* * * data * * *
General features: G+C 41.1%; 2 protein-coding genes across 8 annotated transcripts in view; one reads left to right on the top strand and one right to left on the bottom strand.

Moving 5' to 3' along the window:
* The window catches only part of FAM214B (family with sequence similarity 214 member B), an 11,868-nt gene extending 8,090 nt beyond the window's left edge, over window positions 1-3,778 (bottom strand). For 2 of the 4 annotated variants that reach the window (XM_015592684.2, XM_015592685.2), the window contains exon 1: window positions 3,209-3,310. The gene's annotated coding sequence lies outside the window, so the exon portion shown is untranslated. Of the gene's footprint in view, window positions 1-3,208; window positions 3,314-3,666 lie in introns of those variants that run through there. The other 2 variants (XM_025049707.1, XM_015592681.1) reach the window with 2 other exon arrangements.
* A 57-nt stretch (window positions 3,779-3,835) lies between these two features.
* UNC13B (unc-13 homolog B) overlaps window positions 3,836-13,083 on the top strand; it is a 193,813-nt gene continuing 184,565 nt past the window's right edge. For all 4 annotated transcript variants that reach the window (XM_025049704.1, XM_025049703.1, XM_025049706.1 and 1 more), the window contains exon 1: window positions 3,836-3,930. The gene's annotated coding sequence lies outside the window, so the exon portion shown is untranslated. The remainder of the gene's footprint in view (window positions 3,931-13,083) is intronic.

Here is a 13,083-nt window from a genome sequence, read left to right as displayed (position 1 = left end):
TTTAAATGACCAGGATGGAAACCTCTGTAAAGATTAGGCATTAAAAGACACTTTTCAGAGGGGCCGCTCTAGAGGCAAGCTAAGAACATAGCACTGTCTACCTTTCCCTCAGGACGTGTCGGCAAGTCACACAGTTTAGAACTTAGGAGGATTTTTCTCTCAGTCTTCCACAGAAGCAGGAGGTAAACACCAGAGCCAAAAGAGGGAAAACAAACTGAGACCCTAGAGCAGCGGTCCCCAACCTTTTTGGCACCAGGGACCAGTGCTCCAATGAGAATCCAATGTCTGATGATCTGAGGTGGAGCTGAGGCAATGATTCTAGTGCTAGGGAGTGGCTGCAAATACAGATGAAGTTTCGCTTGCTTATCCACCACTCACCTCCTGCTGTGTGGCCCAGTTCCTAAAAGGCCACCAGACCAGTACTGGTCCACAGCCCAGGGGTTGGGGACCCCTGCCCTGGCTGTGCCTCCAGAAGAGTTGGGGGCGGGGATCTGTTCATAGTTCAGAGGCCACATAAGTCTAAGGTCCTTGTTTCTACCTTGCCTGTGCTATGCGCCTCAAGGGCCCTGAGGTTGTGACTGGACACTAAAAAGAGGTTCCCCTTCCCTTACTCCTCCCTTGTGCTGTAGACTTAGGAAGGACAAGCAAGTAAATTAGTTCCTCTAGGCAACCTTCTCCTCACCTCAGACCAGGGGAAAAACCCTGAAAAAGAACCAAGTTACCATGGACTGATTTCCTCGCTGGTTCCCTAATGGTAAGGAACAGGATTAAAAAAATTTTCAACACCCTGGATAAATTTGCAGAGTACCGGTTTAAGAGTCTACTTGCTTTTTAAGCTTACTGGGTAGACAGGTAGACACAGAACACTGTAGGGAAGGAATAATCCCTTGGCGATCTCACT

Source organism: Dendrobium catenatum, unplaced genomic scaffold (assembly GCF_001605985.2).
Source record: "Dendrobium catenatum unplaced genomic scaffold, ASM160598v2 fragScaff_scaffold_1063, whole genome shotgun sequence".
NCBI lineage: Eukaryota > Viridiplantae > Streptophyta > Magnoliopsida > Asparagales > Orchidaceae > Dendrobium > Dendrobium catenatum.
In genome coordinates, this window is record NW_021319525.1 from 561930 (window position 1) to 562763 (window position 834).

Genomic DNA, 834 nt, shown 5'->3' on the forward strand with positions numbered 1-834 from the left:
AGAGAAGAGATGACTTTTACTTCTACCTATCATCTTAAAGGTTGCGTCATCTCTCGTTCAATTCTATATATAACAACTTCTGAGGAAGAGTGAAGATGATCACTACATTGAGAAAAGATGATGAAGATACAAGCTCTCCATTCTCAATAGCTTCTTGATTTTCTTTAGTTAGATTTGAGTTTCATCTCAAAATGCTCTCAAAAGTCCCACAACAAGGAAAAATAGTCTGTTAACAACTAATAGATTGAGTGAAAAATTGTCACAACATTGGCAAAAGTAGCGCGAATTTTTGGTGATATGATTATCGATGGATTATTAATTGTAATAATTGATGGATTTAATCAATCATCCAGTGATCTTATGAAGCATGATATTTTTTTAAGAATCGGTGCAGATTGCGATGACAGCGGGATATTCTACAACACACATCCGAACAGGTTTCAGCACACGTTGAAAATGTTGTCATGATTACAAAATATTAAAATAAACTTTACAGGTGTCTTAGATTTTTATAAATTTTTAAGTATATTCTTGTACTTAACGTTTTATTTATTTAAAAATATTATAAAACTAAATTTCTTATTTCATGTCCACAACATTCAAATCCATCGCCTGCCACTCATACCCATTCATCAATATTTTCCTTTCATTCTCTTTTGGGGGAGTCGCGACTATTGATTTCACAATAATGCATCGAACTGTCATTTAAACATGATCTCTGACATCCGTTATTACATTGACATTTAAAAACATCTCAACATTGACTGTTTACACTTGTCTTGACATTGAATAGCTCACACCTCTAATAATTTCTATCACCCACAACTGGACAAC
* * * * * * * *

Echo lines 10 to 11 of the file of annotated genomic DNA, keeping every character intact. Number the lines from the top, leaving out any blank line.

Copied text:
NCBI lineage: Eukaryota > Viridiplantae > Streptophyta > Magnoliopsida > Asparagales > Orchidaceae > Dendrobium > Dendrobium catenatum.
In genome coordinates, this window is record NW_021319525.1 from 561930 (window position 1) to 562763 (window position 834).